World events that impacted this year.
"Those who fail to learn from history are destined to repeat it."
Let's look back at 10 events and economic data points of 2022
to better prepare for the year ahead.
1. Conflict in Ukraine/Global Tensions
2022 got off to a rocky start on February 24th when after growing tensions, conflict broke out as Russia invaded Ukraine. This conflict has had ripple effects across the global economy. Most notably, supply chain interruptions for natural gas, oil, wheat, and other precious minerals that are produced in both countries. European countries and Russia have been in an ongoing standoff in relation to the supply of Natural Gas/Oil since the war kicked off. These factors have all ultimately led to increasing prices in commodities around the world.
2. 40-Year High Inflation Growth
This past year we saw inflation increase at the fastest pace we’ve seen in 40 years. Back in June inflation hit 9.1%. This rapid increase has been driven by many factors; record money supply, rising prices (gas, oil, food), and increased demand for housing and vehicles. Inflation at these levels is never a positive as it severely impacts many individuals and the economy at large. One large positive from the heightened inflation is the high return available on I-Bonds which peaked at 9.6%. Battling inflation has led the Federal Reserve to increase interest rates and begin reducing the supply of money in the financial system. In turn, these actions have led to an extremely volatile year in stocks and bonds. 1,2,3,4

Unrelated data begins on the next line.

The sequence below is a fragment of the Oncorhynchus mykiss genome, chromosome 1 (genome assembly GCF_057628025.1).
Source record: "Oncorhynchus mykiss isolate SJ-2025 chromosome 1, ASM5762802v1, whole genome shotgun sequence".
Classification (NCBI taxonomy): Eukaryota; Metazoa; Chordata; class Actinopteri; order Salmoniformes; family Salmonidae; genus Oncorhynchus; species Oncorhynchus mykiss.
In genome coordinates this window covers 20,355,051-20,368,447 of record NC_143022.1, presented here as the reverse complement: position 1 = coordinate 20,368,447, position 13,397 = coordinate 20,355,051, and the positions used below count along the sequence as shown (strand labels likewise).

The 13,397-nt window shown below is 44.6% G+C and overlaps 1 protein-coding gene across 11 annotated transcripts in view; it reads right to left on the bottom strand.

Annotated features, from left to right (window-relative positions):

3. Top Performing Sectors: Oil and Natural Gas
Due in part to constrained global supply chains and the war in Ukraine, Oil and Natural Gas have seen massive price increases. From an investment standpoint, oil and natural gas have had a very positive year due to skyrocketing prices. After a rough 2020 performance, in 2022 prices of oil experienced a rapid increase. This year the price per barrel peaked at $123 (BRENT). Additionally, natural gas prices quadrupled in the last two years. This is driven by elevated demand and rapidly growing exports. This is seen in the performance of FCG (First Trust Natural Gas ETF) which is up 50% year to date as of 12/1/2022.5,6,7
4. Gold and Silver: Inflation Hedges Underperform
With ongoing inflation, investors have looked to traditional inflation hedges like Gold and Silver to protect assets. However, this year gold and silver have both performed poorly, especially as an inflation hedge. From 1/1/2022-11/1/2022 Gold and Silver were down 10.24% and 16.09% respectively. After a rally in November, they are still down 3.7% and 5.21%. Precious metals no longer appear to be the best store value or a good inflation hedge as it once was. Our Director of Financial planning wrote a great blog about that here.8
5. Largest Social Security COLA Adjustment in 40 years
As a result of inflation, we have seen the largest Social Security Benefit Cost of Living Adjustment in over 40 years. This adjustment will increase benefits in 2023 by 8.7%. On top of this, we had an increase of 5.9% in 2022. As a result, the average social security recipient expects to see an increase of $146 per month. Additionally, premiums for Medicare part B are expected to go down. This is a welcome adjustment and provides many retirees some relief from the pressure of inflation.9,10